The decade's most triggering comedy
The Internal Revenue Service revealed that it would adjust federal income tax brackets and deductions in light of rising price levels in the United States.
On Wednesday, the Department of Labor announced that year-over-year inflation for consumer prices reached 6.2% in October — the highest increase in thirty years. Prices for fuel, used vehicles, and food saw significant increases.
Also on Wednesday, the IRS raised income tax rate thresholds for tax year 2022 to prevent “bracket creep” — defined by the Tax Foundation as inflation pushing taxpayers into higher income tax brackets or reducing the value of credits, deductions, and exemptions, resulting in higher taxes without higher income.
Fox Business reports that most of the tax rates rose by 3% — the largest increase in four years.
For individual filers, the brackets are as follows:
For joint filers, the brackets are as follows:
For individuals, the standard deduction rose by $400 — from $12,550 to $12,950. For married couples, the standard deduction rose by $800 — from $25,100 to $25,900.
After nearly two years of aggressive monetary stimulus, the Federal Reserve revealed last week that it would begin tapering its $120 billion in monthly asset purchases by $15 billion per month. According to a Federal Open Market Committee statement:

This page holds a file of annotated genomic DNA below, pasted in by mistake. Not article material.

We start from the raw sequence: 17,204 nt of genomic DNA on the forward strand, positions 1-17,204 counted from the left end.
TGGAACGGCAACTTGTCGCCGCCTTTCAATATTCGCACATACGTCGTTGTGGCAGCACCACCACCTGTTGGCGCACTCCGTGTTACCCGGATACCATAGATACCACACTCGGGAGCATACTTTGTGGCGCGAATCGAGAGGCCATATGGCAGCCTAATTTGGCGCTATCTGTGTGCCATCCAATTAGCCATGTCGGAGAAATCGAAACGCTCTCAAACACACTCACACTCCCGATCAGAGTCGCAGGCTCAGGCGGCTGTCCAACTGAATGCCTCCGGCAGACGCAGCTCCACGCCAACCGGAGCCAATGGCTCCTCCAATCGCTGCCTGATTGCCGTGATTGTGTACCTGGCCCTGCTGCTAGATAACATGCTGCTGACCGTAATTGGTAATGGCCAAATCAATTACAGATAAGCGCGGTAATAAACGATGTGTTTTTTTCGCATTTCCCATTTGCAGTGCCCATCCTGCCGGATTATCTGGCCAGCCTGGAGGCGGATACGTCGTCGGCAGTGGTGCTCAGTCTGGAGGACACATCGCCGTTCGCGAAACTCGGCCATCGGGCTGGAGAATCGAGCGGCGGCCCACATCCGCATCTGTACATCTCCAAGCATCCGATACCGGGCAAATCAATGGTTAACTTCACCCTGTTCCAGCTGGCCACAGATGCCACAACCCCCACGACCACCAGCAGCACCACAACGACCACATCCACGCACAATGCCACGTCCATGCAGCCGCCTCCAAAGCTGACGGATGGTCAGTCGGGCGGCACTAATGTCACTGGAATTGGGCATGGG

In light of the substantial further progress the economy has made toward the Committee’s goals since last December, the Committee decided to begin reducing the monthly pace of its net asset purchases by $10 billion for Treasury securities and $5 billion for agency mortgage-backed securities.
The Committee judges that similar reductions in the pace of net asset purchases will likely be appropriate each month, but it is prepared to adjust the pace of purchases if warranted by changes in the economic outlook. The Federal Reserve’s ongoing purchases and holdings of securities will continue to foster smooth market functioning and accommodative financial conditions, thereby supporting the flow of credit to households and businesses.
Inflation in the United States — which many economists believe to be heightened by fiscal and monetary stimulus — is having tangible effects on Americans’ living expenses.
According to AAA’s National Average Gas Prices tracker, the price for a tank of regular gas was $3.40 as of October 29; one year ago, the average was $2.14. The price of diesel fuel has also increased significantly — from $2.37 last year to $3.63 today.
The United States Energy Information Administration recently forecasted the largest winter heating price increase in thirteen years; nearly half of American homes dependent upon natural gas will foresee 30% higher expenditures than last year’s winter.